FIG. 1 shows a high level block diagram of a preferred embodiment of the software architecture for a computer telephony (CT) system. The application 100 layer implements a specific service such as a directory assistance system, a flight information service, a stock quoting system or any other speech recognition enabled service. The application communicates with the computer telephony server 102, which typically manages the resource availability and is responsible for allocating resources to each particular application. In a specific example, the CT server 102 manages and communicates with the ASR resource 104 and the voice resource 106. Commonly, these resources are allocated on a per call basis. For example, each time a call is initiated or answered, an instance of the resource is created in order to provide the services during the call. Alternatively the resources are allocated dynamically during specific portions of the call. The resource allocation and management is generally done such that it is transparent to the resources being managed.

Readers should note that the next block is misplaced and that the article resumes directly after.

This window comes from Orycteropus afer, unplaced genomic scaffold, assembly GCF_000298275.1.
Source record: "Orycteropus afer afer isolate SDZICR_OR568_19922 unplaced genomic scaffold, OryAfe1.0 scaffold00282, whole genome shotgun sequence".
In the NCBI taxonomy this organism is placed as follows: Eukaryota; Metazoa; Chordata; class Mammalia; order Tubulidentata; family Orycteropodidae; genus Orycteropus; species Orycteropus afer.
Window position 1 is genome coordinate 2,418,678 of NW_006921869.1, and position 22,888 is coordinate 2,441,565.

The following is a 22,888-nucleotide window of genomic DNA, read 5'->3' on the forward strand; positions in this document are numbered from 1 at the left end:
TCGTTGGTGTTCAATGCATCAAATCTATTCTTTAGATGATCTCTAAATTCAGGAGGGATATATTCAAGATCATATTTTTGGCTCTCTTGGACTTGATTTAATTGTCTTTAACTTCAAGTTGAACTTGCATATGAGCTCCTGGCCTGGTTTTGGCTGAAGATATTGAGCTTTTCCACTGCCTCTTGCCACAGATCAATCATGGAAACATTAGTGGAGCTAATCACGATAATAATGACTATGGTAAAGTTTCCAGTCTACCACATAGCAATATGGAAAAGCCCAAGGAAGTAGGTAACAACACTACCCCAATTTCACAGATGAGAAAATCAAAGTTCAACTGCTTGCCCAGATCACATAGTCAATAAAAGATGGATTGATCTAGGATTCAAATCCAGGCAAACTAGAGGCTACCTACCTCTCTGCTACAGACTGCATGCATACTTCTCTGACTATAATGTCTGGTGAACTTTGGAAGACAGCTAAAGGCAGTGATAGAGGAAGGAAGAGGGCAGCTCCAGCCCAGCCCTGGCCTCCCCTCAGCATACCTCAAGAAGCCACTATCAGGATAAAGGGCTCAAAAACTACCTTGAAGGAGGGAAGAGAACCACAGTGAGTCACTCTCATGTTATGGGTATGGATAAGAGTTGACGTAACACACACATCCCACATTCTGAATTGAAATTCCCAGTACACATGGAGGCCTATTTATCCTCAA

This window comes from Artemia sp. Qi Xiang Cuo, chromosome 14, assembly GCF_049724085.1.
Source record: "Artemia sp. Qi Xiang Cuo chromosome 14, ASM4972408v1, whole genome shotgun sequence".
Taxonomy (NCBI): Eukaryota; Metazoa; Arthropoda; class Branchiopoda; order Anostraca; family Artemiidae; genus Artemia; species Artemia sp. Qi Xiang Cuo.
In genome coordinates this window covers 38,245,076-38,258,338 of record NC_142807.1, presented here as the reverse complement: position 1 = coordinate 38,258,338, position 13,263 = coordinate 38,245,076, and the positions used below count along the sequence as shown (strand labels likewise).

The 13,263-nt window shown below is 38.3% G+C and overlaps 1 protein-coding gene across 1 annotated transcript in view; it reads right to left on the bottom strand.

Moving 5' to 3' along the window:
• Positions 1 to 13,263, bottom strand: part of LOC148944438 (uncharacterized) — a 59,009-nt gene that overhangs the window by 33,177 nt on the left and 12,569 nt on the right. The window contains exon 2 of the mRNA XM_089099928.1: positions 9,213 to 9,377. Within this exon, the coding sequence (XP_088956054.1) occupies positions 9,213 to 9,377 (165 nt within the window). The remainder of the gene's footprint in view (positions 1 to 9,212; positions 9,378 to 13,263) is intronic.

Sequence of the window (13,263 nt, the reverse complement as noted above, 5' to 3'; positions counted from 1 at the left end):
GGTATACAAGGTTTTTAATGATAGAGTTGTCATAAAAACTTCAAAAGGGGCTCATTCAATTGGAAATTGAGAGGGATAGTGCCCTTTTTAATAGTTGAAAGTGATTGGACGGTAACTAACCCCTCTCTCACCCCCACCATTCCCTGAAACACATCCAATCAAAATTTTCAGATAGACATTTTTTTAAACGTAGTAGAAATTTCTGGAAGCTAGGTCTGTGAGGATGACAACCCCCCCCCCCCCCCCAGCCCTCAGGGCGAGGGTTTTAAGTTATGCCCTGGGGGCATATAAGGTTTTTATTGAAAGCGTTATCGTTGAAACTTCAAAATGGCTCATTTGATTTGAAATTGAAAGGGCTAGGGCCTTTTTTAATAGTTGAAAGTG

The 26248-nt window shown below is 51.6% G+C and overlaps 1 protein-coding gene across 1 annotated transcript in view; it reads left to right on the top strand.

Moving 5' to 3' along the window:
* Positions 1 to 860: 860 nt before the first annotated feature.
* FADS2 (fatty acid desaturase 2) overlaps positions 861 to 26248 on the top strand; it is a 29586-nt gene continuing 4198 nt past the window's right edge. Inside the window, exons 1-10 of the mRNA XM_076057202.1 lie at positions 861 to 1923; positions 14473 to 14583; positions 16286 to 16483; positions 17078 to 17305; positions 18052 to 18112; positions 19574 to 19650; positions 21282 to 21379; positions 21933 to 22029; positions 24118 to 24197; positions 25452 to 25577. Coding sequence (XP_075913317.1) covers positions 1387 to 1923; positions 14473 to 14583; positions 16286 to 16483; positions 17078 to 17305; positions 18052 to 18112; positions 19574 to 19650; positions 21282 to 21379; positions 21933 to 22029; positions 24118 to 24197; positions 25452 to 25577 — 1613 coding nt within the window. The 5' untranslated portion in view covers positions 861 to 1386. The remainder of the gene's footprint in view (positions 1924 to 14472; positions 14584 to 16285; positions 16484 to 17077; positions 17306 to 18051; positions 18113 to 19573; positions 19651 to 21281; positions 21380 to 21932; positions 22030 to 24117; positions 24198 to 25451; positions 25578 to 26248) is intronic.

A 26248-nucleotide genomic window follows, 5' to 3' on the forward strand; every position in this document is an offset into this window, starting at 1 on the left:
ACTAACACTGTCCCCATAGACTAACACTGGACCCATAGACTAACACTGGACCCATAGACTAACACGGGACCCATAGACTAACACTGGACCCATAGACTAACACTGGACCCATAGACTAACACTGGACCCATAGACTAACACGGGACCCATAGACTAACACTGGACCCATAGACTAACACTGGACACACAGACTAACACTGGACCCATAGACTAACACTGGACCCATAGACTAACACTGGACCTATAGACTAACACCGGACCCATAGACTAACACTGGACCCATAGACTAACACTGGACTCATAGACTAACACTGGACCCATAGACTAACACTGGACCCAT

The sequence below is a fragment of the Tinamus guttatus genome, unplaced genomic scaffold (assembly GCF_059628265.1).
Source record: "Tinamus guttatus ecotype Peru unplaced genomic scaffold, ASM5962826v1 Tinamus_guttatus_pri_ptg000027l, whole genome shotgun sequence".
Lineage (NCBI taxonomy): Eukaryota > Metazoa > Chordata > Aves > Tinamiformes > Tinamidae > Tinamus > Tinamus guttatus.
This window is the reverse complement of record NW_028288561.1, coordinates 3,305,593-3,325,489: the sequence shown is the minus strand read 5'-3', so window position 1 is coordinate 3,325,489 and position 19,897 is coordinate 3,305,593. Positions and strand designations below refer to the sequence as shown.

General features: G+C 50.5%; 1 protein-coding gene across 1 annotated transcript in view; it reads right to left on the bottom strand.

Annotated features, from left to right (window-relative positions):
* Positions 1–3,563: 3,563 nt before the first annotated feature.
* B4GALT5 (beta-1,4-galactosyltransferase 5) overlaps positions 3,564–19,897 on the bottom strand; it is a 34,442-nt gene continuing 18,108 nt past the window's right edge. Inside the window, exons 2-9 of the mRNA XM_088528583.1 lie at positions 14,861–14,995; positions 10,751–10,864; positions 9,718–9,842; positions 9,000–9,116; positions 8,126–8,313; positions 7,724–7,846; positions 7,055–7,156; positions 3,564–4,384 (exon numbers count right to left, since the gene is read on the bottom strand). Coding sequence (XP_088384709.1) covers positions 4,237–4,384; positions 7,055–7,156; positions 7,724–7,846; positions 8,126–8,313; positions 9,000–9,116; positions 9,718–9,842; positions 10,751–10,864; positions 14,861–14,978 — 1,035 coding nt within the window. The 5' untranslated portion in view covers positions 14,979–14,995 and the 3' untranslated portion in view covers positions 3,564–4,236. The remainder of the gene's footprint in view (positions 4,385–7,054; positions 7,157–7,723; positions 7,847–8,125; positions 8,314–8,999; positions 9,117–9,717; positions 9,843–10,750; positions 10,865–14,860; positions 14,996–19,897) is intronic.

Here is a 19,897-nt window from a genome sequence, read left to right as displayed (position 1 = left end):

In a preferred embodiment of this invention, the resources such as the ASR and the voice interface are implemented on specialized processors such as Digital Signal Processors (DSPs). The multimedia server may run on a multipurpose processor, for example the CPU of a computer. The application may run on the same processor as the server or may run from another computer connected to the network.

FIG. 2 is a block diagram representative of the functional implementation of a computer telephony (CT) system in accordance with a preferred embodiment of this invention, where the CT system comprises an ASR resource 200 and a voice resource 202, both of which are shown running on DSPs, and a Host Processor 216. The ASR resource 200 recognizes the vocal response of the user, while the voice resource 202 generates a voice prompt signal representative of a voice prompt which informs a user. The ASR resource 200 comprises an Echo Cancellation module 204 and a Speech Recognition module 206, while the voice resource 202 comprises, among other things, a Play module 208 and a Tone Detection module 210. In an alternative embodiment of this invention, the Tone Detection module is implemented on a separate signal detection resource.